Bell et al. [69] analyzed the lipid composition of 10 freshwater invertebrate taxa (stonefly nymphs, beetle larvae, chironomid larvae, corixid and notonectid bugs, Ecdyonurus venosus, Ephemerella sp. and Caenis sp. (mayflies), gammarid crustaceans, and oligochaete worms) in a comparative study of natural and commercially prepared Atlantic salmon diets. They found that a dietary fatty acid composition more akin to that of the invertebrates might be beneficial for growth, development, and the prevention of pathologies in farmed parr. Consumption of such invertebrates might well be expected to bestow similar advantages to humans. In a study of the fatty acid composition of aquatic and terrestrial insects, Fontaneto et al. [70] showed that differences in the proportion of long-chain polyunsaturated fatty acids (LC-PUFA) do exist, with the latter being richer in certain omega-6 fatty acids—which are important in normal growth and development and in brain function, in humans.
Ayieko et al. [71] identified food security as a problem affecting both insect nutrition and taste. They found that in hot climates high food spoilage is commonplace. Using termites and lake-flies (dipterans and mayflies) captured along the shores of Lake Victoria, they cooked these insects in the laboratory under different conditions: baking, boiling, steam cooking under pressure. The end products (e.g., muffins, crackers, muffins, sausages, and meatloaf) yielded two positive results: firstly, the processed products were readily accepted by consumers who were earlier concerned about eating insects—as they conformed to more familiar food types; and secondly, they extended shelf-life. Moreover, the latter may benefit from certain insect properties such as antioxidant and antibacterial activity.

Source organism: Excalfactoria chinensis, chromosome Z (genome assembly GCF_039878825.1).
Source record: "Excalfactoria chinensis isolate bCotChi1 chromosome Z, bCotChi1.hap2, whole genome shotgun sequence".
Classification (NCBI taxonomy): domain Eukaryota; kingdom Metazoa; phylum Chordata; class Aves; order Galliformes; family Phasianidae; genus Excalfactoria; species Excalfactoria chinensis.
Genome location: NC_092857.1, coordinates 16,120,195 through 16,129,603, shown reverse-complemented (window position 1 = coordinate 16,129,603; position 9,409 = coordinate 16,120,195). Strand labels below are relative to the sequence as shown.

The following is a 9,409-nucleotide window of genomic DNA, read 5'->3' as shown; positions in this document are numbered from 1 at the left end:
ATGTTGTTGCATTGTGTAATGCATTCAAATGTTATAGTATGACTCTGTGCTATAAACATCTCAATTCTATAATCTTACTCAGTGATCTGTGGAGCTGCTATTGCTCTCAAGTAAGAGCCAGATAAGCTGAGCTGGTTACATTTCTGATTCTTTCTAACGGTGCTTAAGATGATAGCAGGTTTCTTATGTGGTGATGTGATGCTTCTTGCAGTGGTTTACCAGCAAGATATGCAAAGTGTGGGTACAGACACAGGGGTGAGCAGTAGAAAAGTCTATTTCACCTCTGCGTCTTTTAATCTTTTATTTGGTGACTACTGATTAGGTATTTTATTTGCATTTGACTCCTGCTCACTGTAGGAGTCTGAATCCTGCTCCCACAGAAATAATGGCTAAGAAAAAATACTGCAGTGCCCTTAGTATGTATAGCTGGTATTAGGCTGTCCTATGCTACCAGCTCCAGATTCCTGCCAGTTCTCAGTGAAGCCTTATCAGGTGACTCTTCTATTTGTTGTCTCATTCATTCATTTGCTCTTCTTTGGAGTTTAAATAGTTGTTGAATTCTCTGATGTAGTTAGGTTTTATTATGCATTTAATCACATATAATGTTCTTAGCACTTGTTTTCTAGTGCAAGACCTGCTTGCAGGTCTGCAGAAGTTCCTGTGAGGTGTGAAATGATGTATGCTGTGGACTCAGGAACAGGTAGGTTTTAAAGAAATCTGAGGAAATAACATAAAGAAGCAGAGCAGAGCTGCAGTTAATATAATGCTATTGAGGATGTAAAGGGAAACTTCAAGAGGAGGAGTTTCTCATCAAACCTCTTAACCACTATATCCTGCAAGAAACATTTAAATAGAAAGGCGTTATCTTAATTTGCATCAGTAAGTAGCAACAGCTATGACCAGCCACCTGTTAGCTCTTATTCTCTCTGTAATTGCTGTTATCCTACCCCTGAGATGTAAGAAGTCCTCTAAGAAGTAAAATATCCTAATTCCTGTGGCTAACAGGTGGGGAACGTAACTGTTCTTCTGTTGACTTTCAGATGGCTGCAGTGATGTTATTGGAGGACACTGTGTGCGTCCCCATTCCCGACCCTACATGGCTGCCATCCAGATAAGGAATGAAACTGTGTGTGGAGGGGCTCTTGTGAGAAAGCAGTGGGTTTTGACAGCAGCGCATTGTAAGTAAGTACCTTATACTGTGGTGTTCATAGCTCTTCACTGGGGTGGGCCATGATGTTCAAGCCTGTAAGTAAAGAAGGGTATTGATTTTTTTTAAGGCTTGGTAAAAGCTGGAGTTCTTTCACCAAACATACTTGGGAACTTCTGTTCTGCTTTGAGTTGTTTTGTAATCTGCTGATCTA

5. Aquatic Insects and Animal Feed